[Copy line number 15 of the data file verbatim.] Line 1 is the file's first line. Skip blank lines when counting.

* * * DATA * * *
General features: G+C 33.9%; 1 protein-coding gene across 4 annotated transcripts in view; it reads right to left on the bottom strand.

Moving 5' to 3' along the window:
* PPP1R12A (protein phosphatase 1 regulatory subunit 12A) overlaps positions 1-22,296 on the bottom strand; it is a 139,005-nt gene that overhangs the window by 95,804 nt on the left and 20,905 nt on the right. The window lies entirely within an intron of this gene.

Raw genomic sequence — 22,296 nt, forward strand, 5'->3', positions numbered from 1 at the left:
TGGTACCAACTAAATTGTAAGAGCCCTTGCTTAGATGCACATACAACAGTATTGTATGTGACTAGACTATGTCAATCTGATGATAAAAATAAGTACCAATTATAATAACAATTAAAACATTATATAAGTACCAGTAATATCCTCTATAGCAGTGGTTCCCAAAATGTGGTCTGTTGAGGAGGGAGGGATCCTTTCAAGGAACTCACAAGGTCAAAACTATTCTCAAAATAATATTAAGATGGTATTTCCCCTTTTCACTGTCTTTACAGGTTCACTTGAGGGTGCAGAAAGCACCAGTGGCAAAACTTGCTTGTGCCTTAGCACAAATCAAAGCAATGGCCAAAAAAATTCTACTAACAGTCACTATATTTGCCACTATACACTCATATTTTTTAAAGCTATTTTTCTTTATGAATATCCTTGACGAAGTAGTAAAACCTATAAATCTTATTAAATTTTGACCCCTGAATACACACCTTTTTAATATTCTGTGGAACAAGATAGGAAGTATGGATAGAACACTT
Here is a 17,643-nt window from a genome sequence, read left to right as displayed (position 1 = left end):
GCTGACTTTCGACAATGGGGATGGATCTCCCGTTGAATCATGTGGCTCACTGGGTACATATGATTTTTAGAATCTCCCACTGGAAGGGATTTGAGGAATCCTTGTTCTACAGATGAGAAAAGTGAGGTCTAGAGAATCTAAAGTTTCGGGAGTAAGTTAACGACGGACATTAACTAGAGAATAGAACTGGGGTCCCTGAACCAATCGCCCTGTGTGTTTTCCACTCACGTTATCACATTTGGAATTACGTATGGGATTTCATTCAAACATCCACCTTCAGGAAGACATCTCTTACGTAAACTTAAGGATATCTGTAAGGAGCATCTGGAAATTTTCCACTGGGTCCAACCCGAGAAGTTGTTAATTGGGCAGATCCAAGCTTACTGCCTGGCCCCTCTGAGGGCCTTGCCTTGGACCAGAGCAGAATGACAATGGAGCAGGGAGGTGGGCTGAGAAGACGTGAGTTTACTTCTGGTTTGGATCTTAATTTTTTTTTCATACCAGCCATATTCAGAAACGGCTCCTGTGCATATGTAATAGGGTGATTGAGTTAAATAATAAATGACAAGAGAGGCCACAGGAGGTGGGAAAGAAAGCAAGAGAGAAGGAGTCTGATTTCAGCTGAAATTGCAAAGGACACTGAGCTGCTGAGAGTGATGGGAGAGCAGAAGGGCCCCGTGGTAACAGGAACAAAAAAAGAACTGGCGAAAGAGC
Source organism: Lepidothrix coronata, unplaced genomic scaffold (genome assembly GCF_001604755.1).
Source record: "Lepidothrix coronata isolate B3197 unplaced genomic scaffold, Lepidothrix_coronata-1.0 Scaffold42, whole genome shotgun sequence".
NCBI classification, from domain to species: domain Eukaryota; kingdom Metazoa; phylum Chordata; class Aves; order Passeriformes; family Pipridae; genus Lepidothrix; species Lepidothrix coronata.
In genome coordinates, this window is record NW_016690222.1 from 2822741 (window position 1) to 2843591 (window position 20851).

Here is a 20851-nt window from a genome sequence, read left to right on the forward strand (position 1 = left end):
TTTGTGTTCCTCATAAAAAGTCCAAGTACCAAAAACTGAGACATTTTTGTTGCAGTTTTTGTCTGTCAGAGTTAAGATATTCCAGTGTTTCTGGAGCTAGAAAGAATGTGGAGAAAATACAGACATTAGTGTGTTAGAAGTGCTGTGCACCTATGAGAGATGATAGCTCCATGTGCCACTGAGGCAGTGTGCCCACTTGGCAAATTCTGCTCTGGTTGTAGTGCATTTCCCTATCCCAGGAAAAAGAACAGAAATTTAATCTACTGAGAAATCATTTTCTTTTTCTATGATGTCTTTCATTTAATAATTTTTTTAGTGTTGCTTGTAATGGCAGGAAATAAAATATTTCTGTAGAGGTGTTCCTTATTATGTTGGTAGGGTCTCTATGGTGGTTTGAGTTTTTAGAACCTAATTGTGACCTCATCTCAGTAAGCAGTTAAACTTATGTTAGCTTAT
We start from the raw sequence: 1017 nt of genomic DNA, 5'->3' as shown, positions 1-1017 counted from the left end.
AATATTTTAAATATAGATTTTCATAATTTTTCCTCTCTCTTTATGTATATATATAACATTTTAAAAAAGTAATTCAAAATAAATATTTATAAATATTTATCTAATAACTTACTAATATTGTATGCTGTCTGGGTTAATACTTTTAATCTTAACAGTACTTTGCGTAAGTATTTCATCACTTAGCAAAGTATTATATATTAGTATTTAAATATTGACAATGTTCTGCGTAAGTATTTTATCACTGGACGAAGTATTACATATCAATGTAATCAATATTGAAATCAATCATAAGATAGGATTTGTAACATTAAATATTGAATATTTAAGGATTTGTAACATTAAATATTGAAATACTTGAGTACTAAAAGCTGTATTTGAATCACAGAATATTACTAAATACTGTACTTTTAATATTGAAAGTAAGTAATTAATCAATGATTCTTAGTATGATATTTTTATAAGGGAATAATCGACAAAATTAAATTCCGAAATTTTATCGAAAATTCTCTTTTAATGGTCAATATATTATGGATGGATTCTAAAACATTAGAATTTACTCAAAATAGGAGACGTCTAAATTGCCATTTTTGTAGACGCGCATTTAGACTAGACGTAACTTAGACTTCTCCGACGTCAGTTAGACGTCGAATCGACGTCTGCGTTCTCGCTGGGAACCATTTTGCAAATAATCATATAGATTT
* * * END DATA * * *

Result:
AATATTTTAAATATAGATTTTCATAATTTTTCCTCTCTCTTTATGTATATATATAACATTTTAAAAAAGTAATTCAAAATAAATATTTATAAATATTTATCTAATAACTTACTAATATTGTATGCTGTCTGGGTTAATACTTTTAATCTTAACAGTACTTTGCGTAAGTATTTCATCACTTAGCAAAGTATTATATATTAGTATTTAAATATTGACAATGTTCTGCGTAAGTATTTTATCACTGGACGAAGTATTACATATCAATGTAATCAATATTGAAATCAATCATAAGATAGGATTTGTAACATTAAATATTGAATATTTAAGGATTTGTAACATTAAATATTGAAATACTTGAGTACTAAAAGCTGTATTTGAATCACAGAATATTACTAAATACTGTACTTTTAATATTGAAAGTAAGTAATTAATCAATGATTCTTAGTATGATATTTTTATAAGGGAATAATCGACAAAATTAAATTCCGAAATTTTATCGAAAATTCTCTTTTAATGGTCAATATATTATGGATGGATTCTAAAACATTAGAATTTACTCAAAATAGGAGACGTCTAAATTGCCATTTTTGTAGACGCGCATTTAGACTAGACGTAACTTAGACTTCTCCGACGTCAGTTAGACGTCGAATCGACGTCTGCGTTCTCGCTGGGAACCATTTTGCAAATAATCATATAGATTT